Play Live Radio
Next Up:
Available On Air Stations
WUWM’s Chuck Quirmbach reports on innovation in southeastern Wisconsin.

Tech Hub Dreams For Milwaukee Include Call For Diversity

Chuck Quirmbach
Milwaukee business leaders convened Monday to chat about the future of the technology sector in Milwaukee.

In recent years, a number of organizations that promote business growth have set their sights on the high-tech sector and start-up firms that take innovative ideas to market.

Some believe Milwaukee could become a technology center. In fact, local business groups estimate 76,000 jobs in the region now qualify for the tech category.

But Northwestern Mutual Chairman and CEO John Schlifske says that's not enough. He told the Greater Milwaukee Committee (GMC) on Monday that the need for information technology workers, and others in related fields, continues to grow, including at his company.

"You know, if you go back 10 years ago, it was lawyers, actuaries, investment professionals. Now, over half the jobs we're filling are tech jobs. And that's not just at Northwestern Mutual, that's across all companies, all industries," he says.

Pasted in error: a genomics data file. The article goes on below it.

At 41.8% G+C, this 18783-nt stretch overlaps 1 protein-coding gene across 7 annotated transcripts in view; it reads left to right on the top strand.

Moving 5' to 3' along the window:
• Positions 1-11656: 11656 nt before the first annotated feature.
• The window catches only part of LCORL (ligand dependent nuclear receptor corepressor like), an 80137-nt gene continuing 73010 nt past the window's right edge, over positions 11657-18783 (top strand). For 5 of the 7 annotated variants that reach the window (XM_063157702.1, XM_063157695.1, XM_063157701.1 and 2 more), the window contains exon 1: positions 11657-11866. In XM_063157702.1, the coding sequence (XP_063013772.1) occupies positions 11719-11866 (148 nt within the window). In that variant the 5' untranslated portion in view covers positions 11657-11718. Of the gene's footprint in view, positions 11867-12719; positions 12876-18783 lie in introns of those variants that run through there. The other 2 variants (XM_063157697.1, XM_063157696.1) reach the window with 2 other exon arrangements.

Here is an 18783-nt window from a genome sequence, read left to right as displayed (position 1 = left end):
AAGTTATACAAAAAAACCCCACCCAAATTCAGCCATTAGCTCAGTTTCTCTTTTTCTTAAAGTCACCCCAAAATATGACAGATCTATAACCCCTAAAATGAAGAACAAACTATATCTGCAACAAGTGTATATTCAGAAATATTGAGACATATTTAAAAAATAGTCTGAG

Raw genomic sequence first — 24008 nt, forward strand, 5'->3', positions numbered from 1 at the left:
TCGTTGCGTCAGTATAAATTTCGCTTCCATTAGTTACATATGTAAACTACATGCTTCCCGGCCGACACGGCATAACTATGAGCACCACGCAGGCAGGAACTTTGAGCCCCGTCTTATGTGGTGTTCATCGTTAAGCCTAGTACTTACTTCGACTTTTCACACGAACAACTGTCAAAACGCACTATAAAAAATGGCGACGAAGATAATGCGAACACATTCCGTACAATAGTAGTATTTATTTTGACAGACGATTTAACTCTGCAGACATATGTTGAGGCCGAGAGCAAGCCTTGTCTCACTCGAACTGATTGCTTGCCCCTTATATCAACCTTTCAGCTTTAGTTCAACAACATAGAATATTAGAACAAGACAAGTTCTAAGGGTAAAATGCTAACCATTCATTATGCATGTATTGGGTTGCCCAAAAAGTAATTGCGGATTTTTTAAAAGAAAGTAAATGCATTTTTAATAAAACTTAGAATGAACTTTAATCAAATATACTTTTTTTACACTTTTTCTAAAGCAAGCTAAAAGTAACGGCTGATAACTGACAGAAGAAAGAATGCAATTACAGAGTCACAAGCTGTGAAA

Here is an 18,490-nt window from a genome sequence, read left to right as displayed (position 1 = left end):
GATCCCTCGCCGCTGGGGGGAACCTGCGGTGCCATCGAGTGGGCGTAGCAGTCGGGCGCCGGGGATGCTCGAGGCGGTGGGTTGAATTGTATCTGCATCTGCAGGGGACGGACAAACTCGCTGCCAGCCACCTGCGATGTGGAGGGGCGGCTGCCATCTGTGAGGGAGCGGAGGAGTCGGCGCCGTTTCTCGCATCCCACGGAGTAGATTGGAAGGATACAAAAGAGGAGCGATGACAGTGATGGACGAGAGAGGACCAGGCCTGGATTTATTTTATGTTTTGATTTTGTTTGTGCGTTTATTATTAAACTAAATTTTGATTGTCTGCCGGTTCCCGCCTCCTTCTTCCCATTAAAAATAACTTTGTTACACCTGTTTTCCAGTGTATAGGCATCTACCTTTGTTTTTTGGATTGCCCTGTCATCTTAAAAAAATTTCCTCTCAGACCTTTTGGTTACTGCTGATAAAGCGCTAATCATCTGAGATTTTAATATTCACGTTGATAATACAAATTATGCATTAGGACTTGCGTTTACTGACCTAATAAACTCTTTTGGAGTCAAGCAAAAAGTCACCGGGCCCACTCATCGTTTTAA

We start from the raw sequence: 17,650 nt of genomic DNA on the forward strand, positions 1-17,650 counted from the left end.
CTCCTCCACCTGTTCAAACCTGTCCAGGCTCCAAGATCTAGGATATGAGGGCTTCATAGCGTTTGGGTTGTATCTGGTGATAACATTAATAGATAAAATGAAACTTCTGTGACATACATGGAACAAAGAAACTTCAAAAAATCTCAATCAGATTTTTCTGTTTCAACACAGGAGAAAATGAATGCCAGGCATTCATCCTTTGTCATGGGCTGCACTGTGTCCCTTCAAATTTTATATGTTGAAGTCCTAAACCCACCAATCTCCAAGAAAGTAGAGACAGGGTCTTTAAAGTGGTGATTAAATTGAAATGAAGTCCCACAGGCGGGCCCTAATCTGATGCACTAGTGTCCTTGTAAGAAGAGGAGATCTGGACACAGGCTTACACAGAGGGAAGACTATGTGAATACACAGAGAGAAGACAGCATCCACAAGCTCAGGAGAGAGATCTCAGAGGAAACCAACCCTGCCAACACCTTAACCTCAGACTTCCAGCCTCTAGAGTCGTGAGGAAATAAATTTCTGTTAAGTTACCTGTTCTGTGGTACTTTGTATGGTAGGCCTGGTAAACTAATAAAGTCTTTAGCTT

Schlifske says the Milwaukee region may not succeed in filling all the high-tech openings because many other cities are competing for the same talent.

Credit Milwaukee's Tech Talent Impact Study
Top employers in the seven county Milwaukee region captured a baseline snapshot of tech talent and its economic impact. (Click to enlarge)

Cynthia LaConte, CEO of the longtime Milwaukee firm The Dohmen Co., supports the growth of the high-tech sector. But she says so far, the industry isn't very diverse.

"The reality for technology — and this isn't Milwaukee-specific, this is across the board — is that it is 84 percent dominated by white males. What we need in technology is to broaden our horizon, " LaConte told the GMC.

Former State of Wisconsin Commerce Secretary Cory Nettles agrees.

Nettles now runs the Milwaukee investment firm Generation Growth Capital. He says many of the needed tech workers and much of the needed diversity could come from local schools and universities. But he says too many people sit on the sidelines or leave the area, because they don't see opportunity.

"I think there are a lot of young people. I think there are a lot of diverse people, ethnic minorities in particular, who really feel that this is an old, white, male, Germanic kind of society. And, either you don't belong, or you have to wait your turn 20 years later, " Nettles says.

Yet, Nettles remains optimistic about job growth in the tech sector and greater diversity, noting the GMC and other groups have some training programs underway.

He urges Milwaukee to focus on the tech areas it does best, whether that be in advanced manufacturing, water technology or healthcare information.

Support is provided by Dr. Lawrence and Mrs. Hannah Goodman for Innovation reporting.

Chuck Quirmbach joined WUWM in August 2018. He focuses his longform stories on health, innovation, science, technology, transportation, utilities and business.
Related Content